How maternal depression affects mothers and children

bhalotra 150Sonia Bhalotra is Professor of Economics at the University of Essex. She is co-director of the ESRC Research Centre on Micro-Social Change (MiSoC) at the Institute for Social and Economic Research, and co-investigator on the ESRC-funded project on Human Rights, Big Data and Technology. Her research focuses upon health, gender and child development.

About 12-20% of women in richer countries and 20-35% in poorer countries suffer maternal depression, and 10-35% of children are exposed to this in their first year of life, according to estimate (PDF) . Maternal depression often goes undiagnosed and untreated, and in many cases is incorrectly perceived as a temporary condition. Continue reading

Tax credit cuts: the impact on families

Agnes Norris Keller 150.jpgAgnes Norris Keiller is a research economist at the Institute for Fiscal Studies and works in the Income, Work and Welfare sector. She currently works on projects related to the income distribution and the labour market.

Here she examines the changes to the tax credits system which are being introduced this month, and what the changes might mean for those receiving them in the future

The first week of April saw the introduction of significant cuts to the working-age benefits system.

The allocation of tax credits (and universal credit, which is replacing tax credits and three other working-age means-tested benefits) currently depends on the number of children in a family. Continue reading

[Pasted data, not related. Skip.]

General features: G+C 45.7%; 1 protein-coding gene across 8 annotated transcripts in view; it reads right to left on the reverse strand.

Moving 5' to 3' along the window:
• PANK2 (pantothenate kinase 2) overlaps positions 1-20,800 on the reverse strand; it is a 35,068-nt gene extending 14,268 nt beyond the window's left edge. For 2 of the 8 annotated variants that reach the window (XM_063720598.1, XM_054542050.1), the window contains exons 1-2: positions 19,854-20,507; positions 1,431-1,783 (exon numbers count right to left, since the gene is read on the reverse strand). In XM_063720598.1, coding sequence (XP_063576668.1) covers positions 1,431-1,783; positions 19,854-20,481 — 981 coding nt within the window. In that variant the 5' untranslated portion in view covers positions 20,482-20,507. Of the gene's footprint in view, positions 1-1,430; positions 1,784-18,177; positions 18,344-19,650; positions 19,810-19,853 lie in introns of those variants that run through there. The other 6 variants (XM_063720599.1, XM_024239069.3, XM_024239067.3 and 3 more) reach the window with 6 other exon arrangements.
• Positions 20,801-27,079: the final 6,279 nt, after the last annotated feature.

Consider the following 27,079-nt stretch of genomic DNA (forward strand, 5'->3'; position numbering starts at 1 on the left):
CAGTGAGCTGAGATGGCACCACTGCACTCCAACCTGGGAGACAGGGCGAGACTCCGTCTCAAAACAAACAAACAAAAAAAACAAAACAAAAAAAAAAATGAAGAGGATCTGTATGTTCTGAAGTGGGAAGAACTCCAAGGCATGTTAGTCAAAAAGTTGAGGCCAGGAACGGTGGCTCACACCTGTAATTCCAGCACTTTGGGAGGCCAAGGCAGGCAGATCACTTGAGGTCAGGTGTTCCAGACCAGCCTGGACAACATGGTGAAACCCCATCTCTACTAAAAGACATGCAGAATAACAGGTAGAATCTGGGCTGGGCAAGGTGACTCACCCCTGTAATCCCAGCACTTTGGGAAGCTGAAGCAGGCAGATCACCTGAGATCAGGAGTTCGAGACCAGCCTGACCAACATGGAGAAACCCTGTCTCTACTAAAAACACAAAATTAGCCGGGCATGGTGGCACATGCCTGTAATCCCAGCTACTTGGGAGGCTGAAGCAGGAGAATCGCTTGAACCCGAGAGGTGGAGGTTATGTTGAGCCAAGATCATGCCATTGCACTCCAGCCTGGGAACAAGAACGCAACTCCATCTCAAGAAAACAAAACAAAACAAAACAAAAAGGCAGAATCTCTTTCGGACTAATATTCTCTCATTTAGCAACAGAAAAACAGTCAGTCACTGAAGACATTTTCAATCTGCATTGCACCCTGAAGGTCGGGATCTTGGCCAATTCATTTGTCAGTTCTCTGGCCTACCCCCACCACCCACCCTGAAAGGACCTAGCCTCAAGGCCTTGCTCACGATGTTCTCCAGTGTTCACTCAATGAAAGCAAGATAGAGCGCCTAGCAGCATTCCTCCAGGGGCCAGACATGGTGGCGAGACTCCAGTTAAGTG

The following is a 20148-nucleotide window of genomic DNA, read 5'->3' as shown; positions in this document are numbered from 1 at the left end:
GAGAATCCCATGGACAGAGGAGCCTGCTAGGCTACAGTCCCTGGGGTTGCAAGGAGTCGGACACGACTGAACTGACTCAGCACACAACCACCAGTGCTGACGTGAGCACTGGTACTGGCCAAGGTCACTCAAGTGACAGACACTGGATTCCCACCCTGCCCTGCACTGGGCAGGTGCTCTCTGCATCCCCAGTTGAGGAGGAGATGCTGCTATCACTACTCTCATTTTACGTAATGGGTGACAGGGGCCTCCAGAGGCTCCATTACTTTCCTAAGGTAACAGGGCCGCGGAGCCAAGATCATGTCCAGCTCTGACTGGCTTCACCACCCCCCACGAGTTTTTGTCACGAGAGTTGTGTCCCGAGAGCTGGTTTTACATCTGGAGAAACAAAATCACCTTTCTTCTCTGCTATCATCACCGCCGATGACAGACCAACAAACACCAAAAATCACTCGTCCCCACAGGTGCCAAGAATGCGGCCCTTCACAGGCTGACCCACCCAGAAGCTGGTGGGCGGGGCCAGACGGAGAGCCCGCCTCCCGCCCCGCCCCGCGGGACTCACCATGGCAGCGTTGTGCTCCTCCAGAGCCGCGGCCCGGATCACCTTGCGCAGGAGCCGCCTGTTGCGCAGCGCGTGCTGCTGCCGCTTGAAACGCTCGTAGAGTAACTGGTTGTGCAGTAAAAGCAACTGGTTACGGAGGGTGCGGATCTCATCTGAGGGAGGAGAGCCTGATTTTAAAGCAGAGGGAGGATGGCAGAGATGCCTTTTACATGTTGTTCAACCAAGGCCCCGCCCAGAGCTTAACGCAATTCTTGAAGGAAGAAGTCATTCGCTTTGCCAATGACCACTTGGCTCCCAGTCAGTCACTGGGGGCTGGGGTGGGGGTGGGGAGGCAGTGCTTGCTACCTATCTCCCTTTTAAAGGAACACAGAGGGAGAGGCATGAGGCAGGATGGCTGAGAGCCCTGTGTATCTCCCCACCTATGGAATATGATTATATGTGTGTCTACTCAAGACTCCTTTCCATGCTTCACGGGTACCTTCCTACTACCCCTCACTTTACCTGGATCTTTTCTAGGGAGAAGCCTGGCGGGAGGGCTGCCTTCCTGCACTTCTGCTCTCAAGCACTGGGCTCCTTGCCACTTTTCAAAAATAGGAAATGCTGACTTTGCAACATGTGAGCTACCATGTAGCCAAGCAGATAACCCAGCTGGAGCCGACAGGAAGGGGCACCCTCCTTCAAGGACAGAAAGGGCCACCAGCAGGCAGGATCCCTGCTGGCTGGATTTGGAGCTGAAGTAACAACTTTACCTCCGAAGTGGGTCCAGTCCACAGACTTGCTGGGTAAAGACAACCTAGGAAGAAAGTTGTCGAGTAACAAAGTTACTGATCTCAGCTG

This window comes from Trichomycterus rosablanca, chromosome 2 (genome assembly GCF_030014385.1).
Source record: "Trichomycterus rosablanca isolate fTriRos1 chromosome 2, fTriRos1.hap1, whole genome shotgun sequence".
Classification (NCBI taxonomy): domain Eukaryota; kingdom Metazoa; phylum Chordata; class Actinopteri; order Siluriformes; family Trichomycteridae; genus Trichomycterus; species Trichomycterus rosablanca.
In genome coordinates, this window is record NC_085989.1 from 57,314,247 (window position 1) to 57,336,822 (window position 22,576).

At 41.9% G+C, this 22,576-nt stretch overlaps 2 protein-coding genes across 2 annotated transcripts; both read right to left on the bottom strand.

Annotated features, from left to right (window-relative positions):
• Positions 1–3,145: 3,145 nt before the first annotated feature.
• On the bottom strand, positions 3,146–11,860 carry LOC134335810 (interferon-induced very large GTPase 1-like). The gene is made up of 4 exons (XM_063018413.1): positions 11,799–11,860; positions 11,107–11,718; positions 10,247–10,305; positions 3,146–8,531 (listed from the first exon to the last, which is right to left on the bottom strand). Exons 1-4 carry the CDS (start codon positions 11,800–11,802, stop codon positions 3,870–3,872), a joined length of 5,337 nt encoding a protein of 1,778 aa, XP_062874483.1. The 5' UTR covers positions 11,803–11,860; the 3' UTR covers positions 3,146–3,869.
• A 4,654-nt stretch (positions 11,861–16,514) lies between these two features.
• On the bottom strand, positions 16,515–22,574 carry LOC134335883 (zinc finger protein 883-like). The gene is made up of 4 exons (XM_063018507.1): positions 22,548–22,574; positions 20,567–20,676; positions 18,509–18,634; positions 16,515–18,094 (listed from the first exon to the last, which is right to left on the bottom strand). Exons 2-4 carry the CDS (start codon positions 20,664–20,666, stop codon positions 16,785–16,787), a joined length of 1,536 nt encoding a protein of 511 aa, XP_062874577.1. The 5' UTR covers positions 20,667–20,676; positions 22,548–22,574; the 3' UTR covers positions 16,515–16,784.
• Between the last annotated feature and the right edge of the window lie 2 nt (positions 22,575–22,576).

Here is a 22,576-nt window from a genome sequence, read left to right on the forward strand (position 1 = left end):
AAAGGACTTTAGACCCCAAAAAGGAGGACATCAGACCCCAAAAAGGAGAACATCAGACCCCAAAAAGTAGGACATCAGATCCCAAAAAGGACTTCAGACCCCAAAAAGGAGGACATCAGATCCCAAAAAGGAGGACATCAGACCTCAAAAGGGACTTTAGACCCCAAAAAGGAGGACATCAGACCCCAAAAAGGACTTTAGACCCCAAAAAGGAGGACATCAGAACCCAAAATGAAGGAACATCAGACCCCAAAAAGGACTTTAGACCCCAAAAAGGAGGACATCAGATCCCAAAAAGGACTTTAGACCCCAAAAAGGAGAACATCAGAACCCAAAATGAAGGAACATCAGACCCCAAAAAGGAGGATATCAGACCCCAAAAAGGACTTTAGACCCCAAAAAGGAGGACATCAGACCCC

Mental health: is it associated with our genes or our early years surroundings – or both?

In the second in a series of blogs about biosocial research Professor Gordon Harold, University of Sussex, writes about the new research on parenting.

A member of the ESRC Capability Committee, Professor Harold has specific expertise in the area of child and adolescent mental health.

Gordon Harold

On the sleeve of an album by the band Snow Patrol, the following words appear “mums and dads of the world, be patient with your children”.

As an early career researcher at the time (2004 – a long time ago now!), studying the role of the inter-parental relationship on children’s mental health and development, I thought “that’s it, that’s the bottom line message from millions of pounds worth of international research aimed at promoting positive links between family relationship experiences and children’s mental health – ‘parents, be patient with your children’”.

So, why do we continue with research on this topic? Continue reading